The reverberations of Couture-Rouleau’s attack were still the lead media story two days later, when Michael Zehaf-Bibeau shot and killed Corporal Nathan Cirillo as he stood on guard at the National War Memorial in Ottawa.
In full view of dozens of bystanders, Zehaf-Bibeau fired two rounds from his Winchester .30-30 lever-action hunting rifle into Cirillo’s back at point-blank range. As the mortally wounded Cirillo fell to the pavement, Zehaf-Bibeau made a mad dash toward the Centre Block entrance of Parliament Hill.
Abandoning his own vehicle when he encountered the Parliament Hill barricades in place to deny unauthorized entry, Zehaf-Bibeau carjacked another vehicle. Forcing the terrified driver to flee the car at gunpoint, Zehaf-Bibeau then drove himself to the bottom of the main staircase at Centre Block. After a brief scuffle and exchange of gunfire at the entrance, he raced blindly down the corridor leading to the Library of Parliament.
It’s not clear what motivated him or if he knew where he was going. RCMP Commissioner Bob Paulson claims police have a video containing evidence that the shooting was politically motivated. A letter from Zehaf-Bibeau’s mother published in Post-media, however, suggests her son suffered from drug addiction and was angered by the government’s decision not to grant him a passport to fly to Saudi Arabia.
What is clearer is that Zehaf-Bibeau did not have any master plan or conscious objective other than to cause mayhem. Chased and cornered by a score of alert security guards and police, the 30-something “lone wolf” was hit by a heavy fusillade of gunfire before Sergeant-at-Arms Kevin Vickers finished him off.
A mere 83 seconds elapsed from the time Zehaf-Bibeau shot Cirillo until he was himself killed. In short, a lifetime criminal and drug addict, acting alone, committed a senseless murder of an essentially unarmed soldier and then ended his own mental torment in a suicidal charge into one of the thickest concentrations of armed law enforcement officers in Canada.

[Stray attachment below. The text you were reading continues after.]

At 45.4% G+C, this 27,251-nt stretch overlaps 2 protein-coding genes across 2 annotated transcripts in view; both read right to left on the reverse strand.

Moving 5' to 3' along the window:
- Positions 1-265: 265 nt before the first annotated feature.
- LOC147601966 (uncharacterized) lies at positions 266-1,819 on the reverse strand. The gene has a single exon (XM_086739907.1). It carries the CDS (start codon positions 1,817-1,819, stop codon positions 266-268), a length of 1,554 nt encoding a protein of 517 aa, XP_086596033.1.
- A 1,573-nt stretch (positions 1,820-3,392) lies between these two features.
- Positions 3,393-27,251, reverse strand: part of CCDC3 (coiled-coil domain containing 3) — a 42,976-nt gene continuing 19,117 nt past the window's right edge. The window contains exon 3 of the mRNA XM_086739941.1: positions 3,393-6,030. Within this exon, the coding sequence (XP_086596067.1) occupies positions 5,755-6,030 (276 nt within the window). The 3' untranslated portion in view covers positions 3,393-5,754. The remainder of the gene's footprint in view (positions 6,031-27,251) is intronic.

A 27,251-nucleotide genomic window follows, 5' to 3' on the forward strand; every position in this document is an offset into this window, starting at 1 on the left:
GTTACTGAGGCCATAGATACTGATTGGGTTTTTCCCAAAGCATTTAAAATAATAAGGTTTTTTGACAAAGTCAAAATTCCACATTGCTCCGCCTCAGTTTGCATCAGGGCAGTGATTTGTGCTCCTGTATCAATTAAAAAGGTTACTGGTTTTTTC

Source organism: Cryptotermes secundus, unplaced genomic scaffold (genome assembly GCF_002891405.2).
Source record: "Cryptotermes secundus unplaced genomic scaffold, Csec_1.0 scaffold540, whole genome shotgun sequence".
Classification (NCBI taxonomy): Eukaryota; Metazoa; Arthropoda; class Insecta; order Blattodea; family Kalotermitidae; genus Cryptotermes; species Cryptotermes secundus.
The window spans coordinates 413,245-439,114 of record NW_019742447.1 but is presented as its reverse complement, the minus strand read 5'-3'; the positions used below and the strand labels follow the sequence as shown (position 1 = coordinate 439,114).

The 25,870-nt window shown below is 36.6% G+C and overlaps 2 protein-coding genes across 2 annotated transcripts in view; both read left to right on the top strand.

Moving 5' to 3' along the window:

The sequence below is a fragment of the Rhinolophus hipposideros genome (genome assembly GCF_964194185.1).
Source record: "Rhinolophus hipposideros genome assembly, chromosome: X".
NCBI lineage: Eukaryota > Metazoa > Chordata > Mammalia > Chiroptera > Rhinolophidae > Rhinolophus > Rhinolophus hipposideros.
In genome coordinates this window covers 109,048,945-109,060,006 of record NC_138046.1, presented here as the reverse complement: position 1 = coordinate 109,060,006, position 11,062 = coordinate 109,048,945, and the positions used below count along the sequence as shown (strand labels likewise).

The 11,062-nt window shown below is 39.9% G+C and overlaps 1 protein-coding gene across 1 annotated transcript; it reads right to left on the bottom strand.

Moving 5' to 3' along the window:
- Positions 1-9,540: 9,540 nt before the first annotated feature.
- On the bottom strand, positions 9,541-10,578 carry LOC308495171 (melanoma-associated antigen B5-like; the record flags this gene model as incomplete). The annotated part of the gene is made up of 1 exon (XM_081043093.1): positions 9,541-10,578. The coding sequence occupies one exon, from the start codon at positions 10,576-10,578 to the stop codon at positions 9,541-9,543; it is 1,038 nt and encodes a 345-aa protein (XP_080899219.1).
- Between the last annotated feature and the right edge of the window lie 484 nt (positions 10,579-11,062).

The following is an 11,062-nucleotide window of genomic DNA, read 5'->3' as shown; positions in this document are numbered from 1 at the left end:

But by achieving his death-by-cop, he unknowingly set in motion a drama of such magnitude that some newscasters proclaimed it forever life-changing.
What ignited the fear storm were a number of fictitious statements from eyewitnesses that suggested Zehaf-Bibeau was not acting alone. As media outlets immediately switched to live coverage of the event, the absence of any verifiable information meant that reporters began to simply repeat information being circulated on social media.
The Parliamentarians and staffers inside Centre Block at the time of the attack had heard an echoing hail of gunfire and presumed that such a volume of fire meant the attackers were numerous and armed with machine guns. This information was then tweeted and, of course, repeated, since the sources were transmitting from ground zero. All government offices went into lockdown mode, and all residents in the nation’s capital tuned in to follow what seemed to be a multi-pronged, orchestrated attack.
Shortly after the initial shooting, it was reported that a victim had been shot in the Rideau Centre, a three-storey shopping mall located just 600 metres from Centre Block. The mall was then evacuated amid a flurry of denials from administrators at the Rideau Centre.
Social media reports of a high-speed police chase along the major highway that bisects Ottawa also proved false, but not before causing schools across the city to lock down frightened students. The bridges over the Ottawa River and Rideau Canal were closed until police could establish checkpoints, and flights were closely monitored at Ottawa International Airport as police searched for Zehaf-Bibeau’s non-existent accomplices.
Scott Taylor is a former infantry soldier and founder of Esprit de Corps magazine.